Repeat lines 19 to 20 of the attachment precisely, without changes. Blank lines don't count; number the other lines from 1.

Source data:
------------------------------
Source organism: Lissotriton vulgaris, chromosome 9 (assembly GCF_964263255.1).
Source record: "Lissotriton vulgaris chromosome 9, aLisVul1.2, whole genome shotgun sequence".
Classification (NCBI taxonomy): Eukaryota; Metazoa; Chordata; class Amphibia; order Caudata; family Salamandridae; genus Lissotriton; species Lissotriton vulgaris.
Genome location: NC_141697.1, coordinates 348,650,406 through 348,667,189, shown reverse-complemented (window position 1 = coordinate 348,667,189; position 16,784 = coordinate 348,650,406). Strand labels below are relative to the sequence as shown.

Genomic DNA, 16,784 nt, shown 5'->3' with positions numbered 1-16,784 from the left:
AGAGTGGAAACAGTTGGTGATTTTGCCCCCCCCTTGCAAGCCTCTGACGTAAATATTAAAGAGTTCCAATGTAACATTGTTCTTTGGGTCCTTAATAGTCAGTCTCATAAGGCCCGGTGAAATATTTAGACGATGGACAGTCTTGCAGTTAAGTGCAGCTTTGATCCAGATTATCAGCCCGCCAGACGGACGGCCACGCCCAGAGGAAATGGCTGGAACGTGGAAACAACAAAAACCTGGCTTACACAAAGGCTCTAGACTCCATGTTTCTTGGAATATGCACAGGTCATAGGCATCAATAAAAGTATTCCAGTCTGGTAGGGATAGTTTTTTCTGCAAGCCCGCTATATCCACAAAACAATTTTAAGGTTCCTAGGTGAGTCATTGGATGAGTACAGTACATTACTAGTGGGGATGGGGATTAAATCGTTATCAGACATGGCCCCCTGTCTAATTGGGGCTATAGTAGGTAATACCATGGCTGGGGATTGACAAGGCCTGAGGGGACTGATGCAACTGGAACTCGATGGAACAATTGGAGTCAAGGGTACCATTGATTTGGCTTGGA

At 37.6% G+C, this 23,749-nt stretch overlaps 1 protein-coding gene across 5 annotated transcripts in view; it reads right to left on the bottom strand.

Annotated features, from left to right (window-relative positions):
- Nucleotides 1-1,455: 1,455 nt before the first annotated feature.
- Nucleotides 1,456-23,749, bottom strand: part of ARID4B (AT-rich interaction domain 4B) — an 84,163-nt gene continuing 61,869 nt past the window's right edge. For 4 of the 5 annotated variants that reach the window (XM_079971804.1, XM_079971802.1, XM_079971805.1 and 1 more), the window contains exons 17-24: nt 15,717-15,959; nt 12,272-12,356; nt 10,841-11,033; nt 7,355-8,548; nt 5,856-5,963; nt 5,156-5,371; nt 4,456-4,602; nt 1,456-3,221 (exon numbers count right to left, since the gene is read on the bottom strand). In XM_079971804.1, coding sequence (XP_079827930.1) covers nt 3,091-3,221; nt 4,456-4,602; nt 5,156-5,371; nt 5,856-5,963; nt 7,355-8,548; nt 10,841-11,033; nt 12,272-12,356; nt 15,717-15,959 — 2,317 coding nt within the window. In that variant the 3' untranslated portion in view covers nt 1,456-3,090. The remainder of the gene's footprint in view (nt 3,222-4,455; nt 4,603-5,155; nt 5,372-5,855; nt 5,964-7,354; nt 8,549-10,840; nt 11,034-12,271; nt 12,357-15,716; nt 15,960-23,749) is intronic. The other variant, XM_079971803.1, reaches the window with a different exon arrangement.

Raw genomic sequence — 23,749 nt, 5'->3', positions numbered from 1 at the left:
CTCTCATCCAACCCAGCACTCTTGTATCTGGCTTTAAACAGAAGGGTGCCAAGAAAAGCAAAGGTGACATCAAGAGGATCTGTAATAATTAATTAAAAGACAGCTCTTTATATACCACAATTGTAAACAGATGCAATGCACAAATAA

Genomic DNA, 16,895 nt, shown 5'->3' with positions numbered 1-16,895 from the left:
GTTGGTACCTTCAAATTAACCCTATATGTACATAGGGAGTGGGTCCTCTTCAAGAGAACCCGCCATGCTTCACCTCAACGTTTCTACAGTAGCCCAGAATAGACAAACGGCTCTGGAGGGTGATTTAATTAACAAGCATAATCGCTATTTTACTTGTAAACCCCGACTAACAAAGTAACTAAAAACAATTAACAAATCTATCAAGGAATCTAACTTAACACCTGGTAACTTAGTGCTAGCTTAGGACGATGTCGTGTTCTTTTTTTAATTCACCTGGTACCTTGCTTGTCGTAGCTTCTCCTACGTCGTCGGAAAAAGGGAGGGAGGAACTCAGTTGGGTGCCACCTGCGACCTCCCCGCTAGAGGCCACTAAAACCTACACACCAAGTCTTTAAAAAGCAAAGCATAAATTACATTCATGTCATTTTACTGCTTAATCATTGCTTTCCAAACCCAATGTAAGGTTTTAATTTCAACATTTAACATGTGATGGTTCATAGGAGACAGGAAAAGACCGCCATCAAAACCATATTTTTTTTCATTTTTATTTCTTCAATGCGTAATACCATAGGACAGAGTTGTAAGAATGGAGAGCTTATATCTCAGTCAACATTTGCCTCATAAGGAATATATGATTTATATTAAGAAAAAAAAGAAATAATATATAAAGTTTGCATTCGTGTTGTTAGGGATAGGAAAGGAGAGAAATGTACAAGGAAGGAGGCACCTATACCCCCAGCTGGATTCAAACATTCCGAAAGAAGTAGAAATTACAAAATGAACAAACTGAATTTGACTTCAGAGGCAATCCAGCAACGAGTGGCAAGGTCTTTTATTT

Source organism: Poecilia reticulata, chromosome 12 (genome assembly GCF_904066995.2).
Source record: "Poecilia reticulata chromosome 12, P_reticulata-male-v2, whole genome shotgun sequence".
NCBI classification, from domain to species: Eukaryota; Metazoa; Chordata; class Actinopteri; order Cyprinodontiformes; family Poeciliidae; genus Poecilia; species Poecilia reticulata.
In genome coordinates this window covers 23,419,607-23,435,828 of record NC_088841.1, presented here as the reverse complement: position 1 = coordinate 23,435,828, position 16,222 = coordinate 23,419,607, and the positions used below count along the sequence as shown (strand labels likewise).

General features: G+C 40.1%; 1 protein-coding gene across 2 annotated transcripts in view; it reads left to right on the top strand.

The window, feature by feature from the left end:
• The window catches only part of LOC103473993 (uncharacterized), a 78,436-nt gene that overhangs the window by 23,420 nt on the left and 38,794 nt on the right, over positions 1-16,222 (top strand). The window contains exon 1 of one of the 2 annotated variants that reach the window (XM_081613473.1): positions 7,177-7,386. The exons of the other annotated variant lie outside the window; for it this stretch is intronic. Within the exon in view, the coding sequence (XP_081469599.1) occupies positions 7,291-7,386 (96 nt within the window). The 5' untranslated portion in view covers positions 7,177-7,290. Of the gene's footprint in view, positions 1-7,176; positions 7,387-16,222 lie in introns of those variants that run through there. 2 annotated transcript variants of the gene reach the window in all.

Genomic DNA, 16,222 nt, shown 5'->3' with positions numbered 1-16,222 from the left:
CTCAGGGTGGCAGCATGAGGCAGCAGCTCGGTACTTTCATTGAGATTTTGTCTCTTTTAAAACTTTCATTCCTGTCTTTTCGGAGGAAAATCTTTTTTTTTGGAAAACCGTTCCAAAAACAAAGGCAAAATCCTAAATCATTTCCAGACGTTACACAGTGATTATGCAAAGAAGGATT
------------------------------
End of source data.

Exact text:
General features: G+C 40.1%; 1 protein-coding gene across 2 annotated transcripts in view; it reads left to right on the top strand.

The window, feature by feature from the left end: